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Dr. Andrew Murrison (Westbury): The hon. Gentleman makes an important point about the changes to regulation, inspection and audit that have taken place in the NHS over the past 10, 15 or 20 years. Does he agree that those changes have been features of our national life in general and that institutions other than the NHS have changed in that way? Such change is not unique to the NHS.

Mr. Berry: That is a fair point, although there is a certain importance in relation to the NHS—life and death—that is perhaps not always attached to other areas of life.

Dr. Murrison: That is a good point. Of course, the NHS is crucial—I know, I have worked in it. Other areas of our national life are, arguably, just as important—in particular, health and safety, and there has been a great deal of improvement in the way in which health and safety issues pervade life in this country. Perhaps the hon. Gentleman might like to reflect on them, because they are also matters of life and death.

Mr. Berry: I am always delighted when Opposition Members support improved regulation for matters such as

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health and safety. I entirely agree with the hon. Gentleman, but we are debating the Kennedy report and the point that I wish to stress is how welcome it is that we now expect in the NHS the use of national standards and monitoring in a way that did not occur at the time of Sir Ian Kennedy's report.

My second point is about the importance of open reporting. It may seem an obvious point, but let us not forget that the actions of Dr. Stephen Bolsin as a whistleblower led to the suspension of heart surgery at Bristol in 1995. We owe him an enormous debt of gratitude. It is not easy to speak out in such circumstances but, fortunately, I have never felt under the pressure that he must have been under. It is not easy to speak out and challenge authority, not least when one's job may be on the line. In his case, it clearly was.

Stephen Bolsin spoke out, made himself deeply unpopular and put his employment prospects at severe risk. We must give credit where it is due. As other Members have said, the Kennedy report refers to the time when there was a club culture and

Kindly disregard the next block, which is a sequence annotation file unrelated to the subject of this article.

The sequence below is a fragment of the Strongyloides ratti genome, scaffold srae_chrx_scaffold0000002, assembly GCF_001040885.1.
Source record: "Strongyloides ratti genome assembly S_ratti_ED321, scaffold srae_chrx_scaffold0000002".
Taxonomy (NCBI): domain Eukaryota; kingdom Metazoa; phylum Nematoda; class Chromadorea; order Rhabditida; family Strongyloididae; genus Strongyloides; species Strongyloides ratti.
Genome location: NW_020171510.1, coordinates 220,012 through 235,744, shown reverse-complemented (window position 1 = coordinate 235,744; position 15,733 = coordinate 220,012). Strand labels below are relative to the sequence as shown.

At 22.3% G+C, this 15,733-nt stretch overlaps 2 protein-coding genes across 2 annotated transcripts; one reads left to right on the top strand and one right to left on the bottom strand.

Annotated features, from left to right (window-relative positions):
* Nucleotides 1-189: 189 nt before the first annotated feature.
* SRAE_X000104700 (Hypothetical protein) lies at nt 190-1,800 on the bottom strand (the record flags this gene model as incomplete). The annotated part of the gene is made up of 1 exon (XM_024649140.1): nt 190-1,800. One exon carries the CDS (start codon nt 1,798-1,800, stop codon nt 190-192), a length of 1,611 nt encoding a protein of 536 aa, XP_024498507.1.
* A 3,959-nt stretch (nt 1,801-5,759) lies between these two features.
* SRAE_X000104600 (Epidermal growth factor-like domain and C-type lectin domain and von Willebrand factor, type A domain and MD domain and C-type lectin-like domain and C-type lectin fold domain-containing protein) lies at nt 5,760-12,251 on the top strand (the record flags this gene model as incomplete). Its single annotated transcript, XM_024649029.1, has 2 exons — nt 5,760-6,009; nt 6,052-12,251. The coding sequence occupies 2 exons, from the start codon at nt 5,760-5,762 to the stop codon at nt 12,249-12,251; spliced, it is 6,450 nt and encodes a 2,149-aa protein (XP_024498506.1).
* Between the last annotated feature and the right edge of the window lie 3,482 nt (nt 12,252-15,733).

It is important that the club culture and the situation in which Stephen Bolsin found himself never occur again. It is important to be reassured that, should anyone else find him or herself in that position, they will be protected by current arrangements in a way that Stephen Bolsin was not. I invite my right hon. Friend the Minister to assure the House that that will be the case.

The other issue is the way in which the clinical negligence system acts as a disincentive to open reporting. How does one reconcile increased openness in the NHS with the threat of legal action? Members have referred to recommendation 119, in which Kennedy recommended the abolition of the clinical negligence system and its replacement with an alternative system for compensating those patients who suffer harm as a result of NHS treatment.

I know that it is a controversial issue, but I urge the Government to consider the recommendation sympathetically, and I believe that they are doing so. Yes, litigation takes time, people may have to wait ages for an outcome and there are the costs that have been mentioned, but I am sure that most people would prefer money to go to the NHS rather than in legal fees. There is no guarantee, under a litigation system, that those who suffer harm as the result of NHS treatment will receive compensation. Many people decide not to pursue litigation because of the emotional stress and the costs involved.

The key point is that the current arrangements can discourage openness and, as my right hon. Friend the Member for Holborn and St. Pancras rightly said, that is probably bad for patients because they do not know what is going on. There are serious disadvantages with a litigation culture, so I welcome the Government's commitment—and their response today—to reforming the system of clinical negligence compensation. I look forward to the White Paper that will be produced in the near future.

My third point is about the need for a properly funded NHS. Kennedy, in his account of the situation at Bristol royal infirmary between 1984 and 1985, described it as

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There is still the need for increased capacity at the Bristol royal infirmary and elsewhere in the NHS, and there is still a need for more doctors and nurses, notwithstanding the very welcome measures that the Government have taken in recent years, but the point about a properly funded NHS provides an important lesson that we need to learn: we cannot expect a top-class NHS unless we are willing to pay for it.

My final point is to echo comments that have been made about the BRI today. It must have been difficult in recent years for people at the BRI to work as effectively and as enthusiastically as they have done in the aftermath of these events. I cannot imagine the pressures that they faced in those circumstances. Therefore, I wish to pay tribute to the contribution of the staff at the BRI today. The nurses, doctors, managers and everyone else have had the onerous responsibility of achieving change since the tragic events took place.

Today's survival rates for children's heart surgery at Bristol are now among the best in the country. We need to recognise that that has been achieved in difficult circumstances, which is a tribute to the staff currently working at the BRI.

We must learn the lessons from Bristol, but the Kennedy report and the Government response are not just about the BRI; they are about the NHS as a whole.

4.36 pm